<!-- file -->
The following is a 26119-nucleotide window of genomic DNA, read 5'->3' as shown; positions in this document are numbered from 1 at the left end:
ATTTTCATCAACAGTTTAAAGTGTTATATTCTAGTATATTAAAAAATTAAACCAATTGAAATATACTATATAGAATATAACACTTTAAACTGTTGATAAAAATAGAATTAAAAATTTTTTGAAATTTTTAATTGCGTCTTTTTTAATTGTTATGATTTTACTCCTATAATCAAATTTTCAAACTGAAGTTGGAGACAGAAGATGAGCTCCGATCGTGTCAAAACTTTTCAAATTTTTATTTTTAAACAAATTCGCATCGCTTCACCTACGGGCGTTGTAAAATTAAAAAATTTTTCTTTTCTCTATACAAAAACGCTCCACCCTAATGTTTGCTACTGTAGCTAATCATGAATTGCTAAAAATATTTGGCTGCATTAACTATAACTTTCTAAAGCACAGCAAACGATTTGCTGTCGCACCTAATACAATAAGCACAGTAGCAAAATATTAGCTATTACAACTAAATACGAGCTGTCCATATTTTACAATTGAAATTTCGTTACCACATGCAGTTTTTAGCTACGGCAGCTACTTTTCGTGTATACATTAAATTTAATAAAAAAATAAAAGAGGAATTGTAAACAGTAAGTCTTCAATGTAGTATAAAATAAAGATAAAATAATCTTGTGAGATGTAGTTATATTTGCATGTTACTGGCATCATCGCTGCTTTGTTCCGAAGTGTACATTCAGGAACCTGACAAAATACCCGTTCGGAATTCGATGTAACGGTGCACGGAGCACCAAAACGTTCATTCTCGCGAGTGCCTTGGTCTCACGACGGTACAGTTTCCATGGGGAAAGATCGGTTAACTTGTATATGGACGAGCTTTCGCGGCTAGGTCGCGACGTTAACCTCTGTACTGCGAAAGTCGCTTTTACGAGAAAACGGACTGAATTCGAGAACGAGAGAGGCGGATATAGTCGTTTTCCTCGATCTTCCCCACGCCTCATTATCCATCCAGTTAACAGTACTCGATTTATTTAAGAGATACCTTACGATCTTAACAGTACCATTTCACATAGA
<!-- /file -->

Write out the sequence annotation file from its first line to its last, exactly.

The following is a 26119-nucleotide window of genomic DNA, read 5'->3' as shown; positions in this document are numbered from 1 at the left end:
ATTTTCATCAACAGTTTAAAGTGTTATATTCTAGTATATTAAAAAATTAAACCAATTGAAATATACTATATAGAATATAACACTTTAAACTGTTGATAAAAATAGAATTAAAAATTTTTTGAAATTTTTAATTGCGTCTTTTTTAATTGTTATGATTTTACTCCTATAATCAAATTTTCAAACTGAAGTTGGAGACAGAAGATGAGCTCCGATCGTGTCAAAACTTTTCAAATTTTTATTTTTAAACAAATTCGCATCGCTTCACCTACGGGCGTTGTAAAATTAAAAAATTTTTCTTTTCTCTATACAAAAACGCTCCACCCTAATGTTTGCTACTGTAGCTAATCATGAATTGCTAAAAATATTTGGCTGCATTAACTATAACTTTCTAAAGCACAGCAAACGATTTGCTGTCGCACCTAATACAATAAGCACAGTAGCAAAATATTAGCTATTACAACTAAATACGAGCTGTCCATATTTTACAATTGAAATTTCGTTACCACATGCAGTTTTTAGCTACGGCAGCTACTTTTCGTGTATACATTAAATTTAATAAAAAAATAAAAGAGGAATTGTAAACAGTAAGTCTTCAATGTAGTATAAAATAAAGATAAAATAATCTTGTGAGATGTAGTTATATTTGCATGTTACTGGCATCATCGCTGCTTTGTTCCGAAGTGTACATTCAGGAACCTGACAAAATACCCGTTCGGAATTCGATGTAACGGTGCACGGAGCACCAAAACGTTCATTCTCGCGAGTGCCTTGGTCTCACGACGGTACAGTTTCCATGGGGAAAGATCGGTTAACTTGTATATGGACGAGCTTTCGCGGCTAGGTCGCGACGTTAACCTCTGTACTGCGAAAGTCGCTTTTACGAGAAAACGGACTGAATTCGAGAACGAGAGAGGCGGATATAGTCGTTTTCCTCGATCTTCCCCACGCCTCATTATCCATCCAGTTAACAGTACTCGATTTATTTAAGAGATACCTTACGATCTTAACAGTACCATTTCACATAGA